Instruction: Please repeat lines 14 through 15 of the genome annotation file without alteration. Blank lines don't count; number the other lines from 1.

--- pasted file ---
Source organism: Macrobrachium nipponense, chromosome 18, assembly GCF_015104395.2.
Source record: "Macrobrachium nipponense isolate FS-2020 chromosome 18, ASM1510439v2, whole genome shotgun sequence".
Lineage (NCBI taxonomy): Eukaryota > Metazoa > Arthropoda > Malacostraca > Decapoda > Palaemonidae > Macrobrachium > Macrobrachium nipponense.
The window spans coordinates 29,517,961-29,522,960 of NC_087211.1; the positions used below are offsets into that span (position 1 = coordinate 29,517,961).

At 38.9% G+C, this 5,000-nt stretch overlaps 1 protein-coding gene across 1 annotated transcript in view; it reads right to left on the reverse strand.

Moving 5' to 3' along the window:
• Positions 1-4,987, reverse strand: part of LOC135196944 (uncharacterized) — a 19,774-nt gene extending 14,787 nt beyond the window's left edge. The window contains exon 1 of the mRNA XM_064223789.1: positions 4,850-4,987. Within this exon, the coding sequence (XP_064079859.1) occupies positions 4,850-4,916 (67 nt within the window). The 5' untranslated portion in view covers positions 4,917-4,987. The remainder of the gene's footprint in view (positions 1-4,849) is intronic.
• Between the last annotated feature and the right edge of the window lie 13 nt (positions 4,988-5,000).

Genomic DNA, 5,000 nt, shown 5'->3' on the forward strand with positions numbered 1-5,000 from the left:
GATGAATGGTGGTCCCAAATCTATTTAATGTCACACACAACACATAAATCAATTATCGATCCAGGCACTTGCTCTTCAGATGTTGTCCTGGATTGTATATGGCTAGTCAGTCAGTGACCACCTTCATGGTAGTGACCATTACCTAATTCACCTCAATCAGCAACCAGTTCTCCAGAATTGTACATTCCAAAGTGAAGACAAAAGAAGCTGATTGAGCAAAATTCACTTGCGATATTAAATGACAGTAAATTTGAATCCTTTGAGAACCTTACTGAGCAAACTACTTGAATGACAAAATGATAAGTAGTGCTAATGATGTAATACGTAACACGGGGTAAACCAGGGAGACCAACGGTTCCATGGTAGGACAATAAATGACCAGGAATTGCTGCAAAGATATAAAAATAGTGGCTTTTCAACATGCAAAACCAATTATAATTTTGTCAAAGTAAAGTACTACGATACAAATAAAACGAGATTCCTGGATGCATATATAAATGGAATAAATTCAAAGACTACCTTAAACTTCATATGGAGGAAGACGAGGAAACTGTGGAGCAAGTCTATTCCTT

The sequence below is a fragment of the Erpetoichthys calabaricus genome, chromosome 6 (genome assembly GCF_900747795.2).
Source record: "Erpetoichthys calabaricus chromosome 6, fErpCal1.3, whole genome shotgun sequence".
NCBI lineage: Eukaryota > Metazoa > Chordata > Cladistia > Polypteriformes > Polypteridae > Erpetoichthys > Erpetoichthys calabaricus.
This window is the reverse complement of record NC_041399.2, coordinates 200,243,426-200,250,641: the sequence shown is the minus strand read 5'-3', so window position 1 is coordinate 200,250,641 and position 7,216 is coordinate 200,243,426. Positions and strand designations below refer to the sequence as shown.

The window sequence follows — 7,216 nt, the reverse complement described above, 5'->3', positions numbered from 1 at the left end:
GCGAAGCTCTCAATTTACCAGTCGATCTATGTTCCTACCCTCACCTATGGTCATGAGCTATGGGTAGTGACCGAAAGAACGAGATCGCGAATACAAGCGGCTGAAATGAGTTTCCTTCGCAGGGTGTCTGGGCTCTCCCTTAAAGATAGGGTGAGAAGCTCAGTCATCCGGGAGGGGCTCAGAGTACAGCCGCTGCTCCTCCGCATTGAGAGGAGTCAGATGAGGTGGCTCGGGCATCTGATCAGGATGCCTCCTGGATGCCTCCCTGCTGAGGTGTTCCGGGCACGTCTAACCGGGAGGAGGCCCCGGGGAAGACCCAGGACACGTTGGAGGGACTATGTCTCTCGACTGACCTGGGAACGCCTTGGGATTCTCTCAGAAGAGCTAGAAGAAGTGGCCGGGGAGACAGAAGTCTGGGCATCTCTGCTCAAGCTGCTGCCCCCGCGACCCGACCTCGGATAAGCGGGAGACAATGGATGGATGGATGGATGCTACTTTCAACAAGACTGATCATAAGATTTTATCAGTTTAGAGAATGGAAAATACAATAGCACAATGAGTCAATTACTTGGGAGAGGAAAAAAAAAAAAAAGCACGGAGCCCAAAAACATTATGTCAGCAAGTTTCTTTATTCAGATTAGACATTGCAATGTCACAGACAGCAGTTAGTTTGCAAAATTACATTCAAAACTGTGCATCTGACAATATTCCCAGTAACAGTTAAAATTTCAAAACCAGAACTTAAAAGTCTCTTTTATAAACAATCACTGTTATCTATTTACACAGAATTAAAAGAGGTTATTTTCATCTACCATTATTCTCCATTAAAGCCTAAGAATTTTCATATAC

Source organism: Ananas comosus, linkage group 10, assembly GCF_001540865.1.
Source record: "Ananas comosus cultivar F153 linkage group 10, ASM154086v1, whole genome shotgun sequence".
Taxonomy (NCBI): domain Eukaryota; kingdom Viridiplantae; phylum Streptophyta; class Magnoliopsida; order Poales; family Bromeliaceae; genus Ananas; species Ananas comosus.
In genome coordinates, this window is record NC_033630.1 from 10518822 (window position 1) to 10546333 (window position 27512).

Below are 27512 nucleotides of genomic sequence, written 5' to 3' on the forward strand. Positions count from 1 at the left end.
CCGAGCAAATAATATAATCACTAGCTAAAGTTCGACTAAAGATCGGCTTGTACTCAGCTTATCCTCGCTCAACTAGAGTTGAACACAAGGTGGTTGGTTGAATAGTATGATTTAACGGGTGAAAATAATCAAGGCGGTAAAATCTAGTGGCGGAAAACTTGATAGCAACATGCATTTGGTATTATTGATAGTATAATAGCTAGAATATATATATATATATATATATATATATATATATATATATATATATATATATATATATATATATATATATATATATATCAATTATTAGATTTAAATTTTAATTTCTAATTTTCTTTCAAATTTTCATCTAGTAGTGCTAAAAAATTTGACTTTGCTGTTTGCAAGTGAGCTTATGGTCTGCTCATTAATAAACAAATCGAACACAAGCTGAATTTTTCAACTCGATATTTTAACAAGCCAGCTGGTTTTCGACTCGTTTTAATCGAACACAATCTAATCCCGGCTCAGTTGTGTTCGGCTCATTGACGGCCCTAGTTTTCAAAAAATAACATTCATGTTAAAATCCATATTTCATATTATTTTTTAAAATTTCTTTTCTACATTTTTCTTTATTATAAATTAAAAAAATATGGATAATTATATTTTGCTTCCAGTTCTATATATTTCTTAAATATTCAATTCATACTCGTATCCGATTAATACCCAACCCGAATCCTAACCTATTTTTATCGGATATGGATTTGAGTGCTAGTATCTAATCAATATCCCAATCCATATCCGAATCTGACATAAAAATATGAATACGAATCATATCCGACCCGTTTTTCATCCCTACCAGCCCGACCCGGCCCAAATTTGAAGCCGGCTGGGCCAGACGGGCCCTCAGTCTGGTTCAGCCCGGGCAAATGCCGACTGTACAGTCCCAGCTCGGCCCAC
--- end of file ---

This window is the reverse complement of record NC_041399.2, coordinates 200,243,426-200,250,641: the sequence shown is the minus strand read 5'-3', so window position 1 is coordinate 200,250,641 and position 7,216 is coordinate 200,243,426. Positions and strand designations below refer to the sequence as shown.

The window sequence follows — 7,216 nt, the reverse complement described above, 5'->3', positions numbered from 1 at the left end: